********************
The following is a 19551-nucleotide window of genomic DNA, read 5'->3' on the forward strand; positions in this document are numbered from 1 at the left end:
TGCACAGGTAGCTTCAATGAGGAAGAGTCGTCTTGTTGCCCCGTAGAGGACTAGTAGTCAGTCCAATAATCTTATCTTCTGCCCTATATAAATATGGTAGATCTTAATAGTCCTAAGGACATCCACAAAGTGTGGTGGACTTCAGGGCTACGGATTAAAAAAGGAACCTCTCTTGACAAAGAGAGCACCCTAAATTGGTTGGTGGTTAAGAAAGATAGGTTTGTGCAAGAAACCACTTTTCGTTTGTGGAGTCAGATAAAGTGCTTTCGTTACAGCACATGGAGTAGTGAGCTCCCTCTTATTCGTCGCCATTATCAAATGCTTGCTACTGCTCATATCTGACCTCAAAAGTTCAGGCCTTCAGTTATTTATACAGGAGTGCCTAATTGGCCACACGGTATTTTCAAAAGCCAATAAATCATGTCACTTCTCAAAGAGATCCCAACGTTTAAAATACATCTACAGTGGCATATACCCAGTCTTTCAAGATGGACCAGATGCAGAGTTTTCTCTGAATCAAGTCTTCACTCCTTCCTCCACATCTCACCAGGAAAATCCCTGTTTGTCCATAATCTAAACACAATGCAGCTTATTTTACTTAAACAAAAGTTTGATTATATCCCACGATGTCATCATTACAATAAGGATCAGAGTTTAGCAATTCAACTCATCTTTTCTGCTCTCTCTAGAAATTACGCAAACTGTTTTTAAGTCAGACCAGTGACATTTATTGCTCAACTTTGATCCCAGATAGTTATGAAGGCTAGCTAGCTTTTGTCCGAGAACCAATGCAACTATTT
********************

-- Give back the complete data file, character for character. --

The following is a 19551-nucleotide window of genomic DNA, read 5'->3' on the forward strand; positions in this document are numbered from 1 at the left end:
TGCACAGGTAGCTTCAATGAGGAAGAGTCGTCTTGTTGCCCCGTAGAGGACTAGTAGTCAGTCCAATAATCTTATCTTCTGCCCTATATAAATATGGTAGATCTTAATAGTCCTAAGGACATCCACAAAGTGTGGTGGACTTCAGGGCTACGGATTAAAAAAGGAACCTCTCTTGACAAAGAGAGCACCCTAAATTGGTTGGTGGTTAAGAAAGATAGGTTTGTGCAAGAAACCACTTTTCGTTTGTGGAGTCAGATAAAGTGCTTTCGTTACAGCACATGGAGTAGTGAGCTCCCTCTTATTCGTCGCCATTATCAAATGCTTGCTACTGCTCATATCTGACCTCAAAAGTTCAGGCCTTCAGTTATTTATACAGGAGTGCCTAATTGGCCACACGGTATTTTCAAAAGCCAATAAATCATGTCACTTCTCAAAGAGATCCCAACGTTTAAAATACATCTACAGTGGCATATACCCAGTCTTTCAAGATGGACCAGATGCAGAGTTTTCTCTGAATCAAGTCTTCACTCCTTCCTCCACATCTCACCAGGAAAATCCCTGTTTGTCCATAATCTAAACACAATGCAGCTTATTTTACTTAAACAAAAGTTTGATTATATCCCACGATGTCATCATTACAATAAGGATCAGAGTTTAGCAATTCAACTCATCTTTTCTGCTCTCTCTAGAAATTACGCAAACTGTTTTTAAGTCAGACCAGTGACATTTATTGCTCAACTTTGATCCCAGATAGTTATGAAGGCTAGCTAGCTTTTGTCCGAGAACCAATGCAACTATTT